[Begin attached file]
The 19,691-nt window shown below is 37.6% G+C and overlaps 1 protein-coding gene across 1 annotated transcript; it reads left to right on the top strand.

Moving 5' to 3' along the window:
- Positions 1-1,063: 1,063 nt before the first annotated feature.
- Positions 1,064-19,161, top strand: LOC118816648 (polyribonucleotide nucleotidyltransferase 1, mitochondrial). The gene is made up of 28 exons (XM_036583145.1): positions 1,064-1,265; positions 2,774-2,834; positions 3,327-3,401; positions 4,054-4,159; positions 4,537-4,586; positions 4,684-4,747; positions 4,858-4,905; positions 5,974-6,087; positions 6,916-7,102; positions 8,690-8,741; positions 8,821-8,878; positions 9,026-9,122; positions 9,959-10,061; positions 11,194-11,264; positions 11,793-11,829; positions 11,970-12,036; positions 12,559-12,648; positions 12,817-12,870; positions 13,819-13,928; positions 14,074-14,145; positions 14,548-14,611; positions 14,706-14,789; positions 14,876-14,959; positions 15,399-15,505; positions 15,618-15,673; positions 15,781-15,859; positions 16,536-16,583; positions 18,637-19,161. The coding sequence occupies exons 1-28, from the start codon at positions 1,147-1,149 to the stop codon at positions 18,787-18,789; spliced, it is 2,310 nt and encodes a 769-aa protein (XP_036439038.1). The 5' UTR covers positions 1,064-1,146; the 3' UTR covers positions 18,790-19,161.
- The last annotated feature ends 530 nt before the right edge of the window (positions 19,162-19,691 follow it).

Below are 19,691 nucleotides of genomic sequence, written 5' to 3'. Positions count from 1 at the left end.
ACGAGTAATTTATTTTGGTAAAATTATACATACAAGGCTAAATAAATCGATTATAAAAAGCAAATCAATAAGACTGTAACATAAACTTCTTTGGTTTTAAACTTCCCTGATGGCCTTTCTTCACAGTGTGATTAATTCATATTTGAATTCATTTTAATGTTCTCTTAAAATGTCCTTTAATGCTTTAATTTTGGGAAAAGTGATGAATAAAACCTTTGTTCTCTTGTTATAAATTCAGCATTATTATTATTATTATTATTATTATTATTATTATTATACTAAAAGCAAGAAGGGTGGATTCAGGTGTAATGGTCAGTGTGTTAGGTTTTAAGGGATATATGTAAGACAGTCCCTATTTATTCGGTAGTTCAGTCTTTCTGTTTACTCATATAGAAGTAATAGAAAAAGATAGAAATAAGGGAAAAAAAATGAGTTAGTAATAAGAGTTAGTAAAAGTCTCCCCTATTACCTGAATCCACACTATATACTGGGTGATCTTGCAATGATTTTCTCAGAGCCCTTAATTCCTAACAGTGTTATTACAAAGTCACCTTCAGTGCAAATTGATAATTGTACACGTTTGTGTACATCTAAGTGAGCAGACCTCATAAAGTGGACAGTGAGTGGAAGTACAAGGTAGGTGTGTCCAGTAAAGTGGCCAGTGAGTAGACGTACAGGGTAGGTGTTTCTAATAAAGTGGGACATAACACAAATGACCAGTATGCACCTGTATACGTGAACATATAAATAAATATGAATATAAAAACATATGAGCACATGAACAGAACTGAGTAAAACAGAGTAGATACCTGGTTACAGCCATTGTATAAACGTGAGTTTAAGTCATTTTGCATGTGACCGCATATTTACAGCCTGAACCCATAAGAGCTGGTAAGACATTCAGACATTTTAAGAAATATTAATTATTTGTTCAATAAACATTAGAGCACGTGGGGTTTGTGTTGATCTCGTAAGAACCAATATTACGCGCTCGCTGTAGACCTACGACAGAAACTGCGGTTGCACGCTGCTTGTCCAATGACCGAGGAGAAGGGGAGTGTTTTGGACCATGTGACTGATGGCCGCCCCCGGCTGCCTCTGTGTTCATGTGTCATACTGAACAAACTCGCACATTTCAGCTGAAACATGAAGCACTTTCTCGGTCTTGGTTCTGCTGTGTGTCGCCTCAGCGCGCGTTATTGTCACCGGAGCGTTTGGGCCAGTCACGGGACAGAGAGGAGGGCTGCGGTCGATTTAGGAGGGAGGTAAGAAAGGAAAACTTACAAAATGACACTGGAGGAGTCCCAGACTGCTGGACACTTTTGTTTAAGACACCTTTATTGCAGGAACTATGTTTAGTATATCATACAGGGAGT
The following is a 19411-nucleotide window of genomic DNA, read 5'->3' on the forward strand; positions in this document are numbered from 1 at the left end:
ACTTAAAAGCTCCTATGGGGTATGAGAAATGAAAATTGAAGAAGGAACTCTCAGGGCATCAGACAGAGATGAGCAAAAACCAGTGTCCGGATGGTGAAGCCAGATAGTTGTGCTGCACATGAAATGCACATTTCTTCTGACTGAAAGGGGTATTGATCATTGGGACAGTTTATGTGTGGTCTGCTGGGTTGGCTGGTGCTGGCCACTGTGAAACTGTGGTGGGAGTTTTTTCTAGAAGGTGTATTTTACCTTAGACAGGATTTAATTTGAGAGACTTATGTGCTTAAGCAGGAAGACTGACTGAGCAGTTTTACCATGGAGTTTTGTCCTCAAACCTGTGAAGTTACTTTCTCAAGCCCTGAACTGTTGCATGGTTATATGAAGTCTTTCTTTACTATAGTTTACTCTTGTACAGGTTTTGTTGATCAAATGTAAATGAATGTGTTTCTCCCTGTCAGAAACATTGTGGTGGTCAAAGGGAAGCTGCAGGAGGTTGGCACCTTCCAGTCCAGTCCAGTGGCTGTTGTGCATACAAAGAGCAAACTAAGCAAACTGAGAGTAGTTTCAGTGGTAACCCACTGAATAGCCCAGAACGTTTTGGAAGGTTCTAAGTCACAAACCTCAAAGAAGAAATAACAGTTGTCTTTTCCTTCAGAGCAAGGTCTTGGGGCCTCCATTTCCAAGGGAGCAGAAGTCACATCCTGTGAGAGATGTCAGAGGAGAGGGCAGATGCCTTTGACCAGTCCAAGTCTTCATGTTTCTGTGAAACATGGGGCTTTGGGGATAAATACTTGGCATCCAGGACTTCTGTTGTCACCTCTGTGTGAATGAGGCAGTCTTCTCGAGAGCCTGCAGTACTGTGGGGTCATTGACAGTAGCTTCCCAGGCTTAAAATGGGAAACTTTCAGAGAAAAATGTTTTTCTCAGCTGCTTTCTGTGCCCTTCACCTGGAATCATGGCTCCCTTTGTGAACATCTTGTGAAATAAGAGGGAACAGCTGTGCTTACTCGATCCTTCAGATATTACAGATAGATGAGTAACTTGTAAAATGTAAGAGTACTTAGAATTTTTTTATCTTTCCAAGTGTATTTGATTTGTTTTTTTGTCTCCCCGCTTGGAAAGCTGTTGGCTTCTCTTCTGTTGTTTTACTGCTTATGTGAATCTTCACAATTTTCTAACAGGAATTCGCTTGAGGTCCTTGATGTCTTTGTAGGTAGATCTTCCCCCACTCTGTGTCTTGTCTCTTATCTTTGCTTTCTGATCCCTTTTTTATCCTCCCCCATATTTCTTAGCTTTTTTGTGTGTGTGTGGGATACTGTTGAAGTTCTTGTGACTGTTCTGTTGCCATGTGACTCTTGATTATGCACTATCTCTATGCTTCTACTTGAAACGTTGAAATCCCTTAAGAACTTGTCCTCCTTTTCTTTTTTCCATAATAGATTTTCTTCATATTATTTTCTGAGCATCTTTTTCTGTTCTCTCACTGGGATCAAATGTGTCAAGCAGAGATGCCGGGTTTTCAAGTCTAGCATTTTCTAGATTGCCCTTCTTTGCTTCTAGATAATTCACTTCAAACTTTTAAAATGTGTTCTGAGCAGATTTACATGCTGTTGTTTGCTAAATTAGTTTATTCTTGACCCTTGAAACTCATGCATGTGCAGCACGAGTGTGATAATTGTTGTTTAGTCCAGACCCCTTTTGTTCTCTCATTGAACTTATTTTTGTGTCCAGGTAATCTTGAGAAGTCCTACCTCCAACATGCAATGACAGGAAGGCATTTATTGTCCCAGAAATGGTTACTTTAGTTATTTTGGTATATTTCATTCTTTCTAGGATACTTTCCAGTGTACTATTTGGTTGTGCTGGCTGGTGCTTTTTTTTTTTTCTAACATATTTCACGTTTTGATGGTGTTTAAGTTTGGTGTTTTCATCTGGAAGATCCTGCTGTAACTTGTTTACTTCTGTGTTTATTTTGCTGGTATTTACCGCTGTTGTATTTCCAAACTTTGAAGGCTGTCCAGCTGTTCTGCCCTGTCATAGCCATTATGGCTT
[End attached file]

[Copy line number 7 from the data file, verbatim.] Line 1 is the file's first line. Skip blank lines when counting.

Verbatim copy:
ACGAGTAATTTATTTTGGTAAAATTATACATACAAGGCTAAATAAATCGATTATAAAAAGCAAATCAATAAGACTGTAACATAAACTTCTTTGGTTTTAAACTTCCCTGATGGCCTTTCTTCACAGTGTGATTAATTCATATTTGAATTCATTTTAATGTTCTCTTAAAATGTCCTTTAATGCTTTAATTTTGGGAAAAGTGATGAATAAAACCTTTGTTCTCTTGTTATAAATTCAGCATTATTATTATTATTATTATTATTATTATTATTATTATACTAAAAGCAAGAAGGGTGGATTCAGGTGTAATGGTCAGTGTGTTAGGTTTTAAGGGATATATGTAAGACAGTCCCTATTTATTCGGTAGTTCAGTCTTTCTGTTTACTCATATAGAAGTAATAGAAAAAGATAGAAATAAGGGAAAAAAAATGAGTTAGTAATAAGAGTTAGTAAAAGTCTCCCCTATTACCTGAATCCACACTATATACTGGGTGATCTTGCAATGATTTTCTCAGAGCCCTTAATTCCTAACAGTGTTATTACAAAGTCACCTTCAGTGCAAATTGATAATTGTACACGTTTGTGTACATCTAAGTGAGCAGACCTCATAAAGTGGACAGTGAGTGGAAGTACAAGGTAGGTGTGTCCAGTAAAGTGGCCAGTGAGTAGACGTACAGGGTAGGTGTTTCTAATAAAGTGGGACATAACACAAATGACCAGTATGCACCTGTATACGTGAACATATAAATAAATATGAATATAAAAACATATGAGCACATGAACAGAACTGAGTAAAACAGAGTAGATACCTGGTTACAGCCATTGTATAAACGTGAGTTTAAGTCATTTTGCATGTGACCGCATATTTACAGCCTGAACCCATAAGAGCTGGTAAGACATTCAGACATTTTAAGAAATATTAATTATTTGTTCAATAAACATTAGAGCACGTGGGGTTTGTGTTGATCTCGTAAGAACCAATATTACGCGCTCGCTGTAGACCTACGACAGAAACTGCGGTTGCACGCTGCTTGTCCAATGACCGAGGAGAAGGGGAGTGTTTTGGACCATGTGACTGATGGCCGCCCCCGGCTGCCTCTGTGTTCATGTGTCATACTGAACAAACTCGCACATTTCAGCTGAAACATGAAGCACTTTCTCGGTCTTGGTTCTGCTGTGTGTCGCCTCAGCGCGCGTTATTGTCACCGGAGCGTTTGGGCCAGTCACGGGACAGAGAGGAGGGCTGCGGTCGATTTAGGAGGGAGGTAAGAAAGGAAAACTTACAAAATGACACTGGAGGAGTCCCAGACTGCTGGACACTTTTGTTTAAGACACCTTTATTGCAGGAACTATGTTTAGTATATCATACAGGGAGT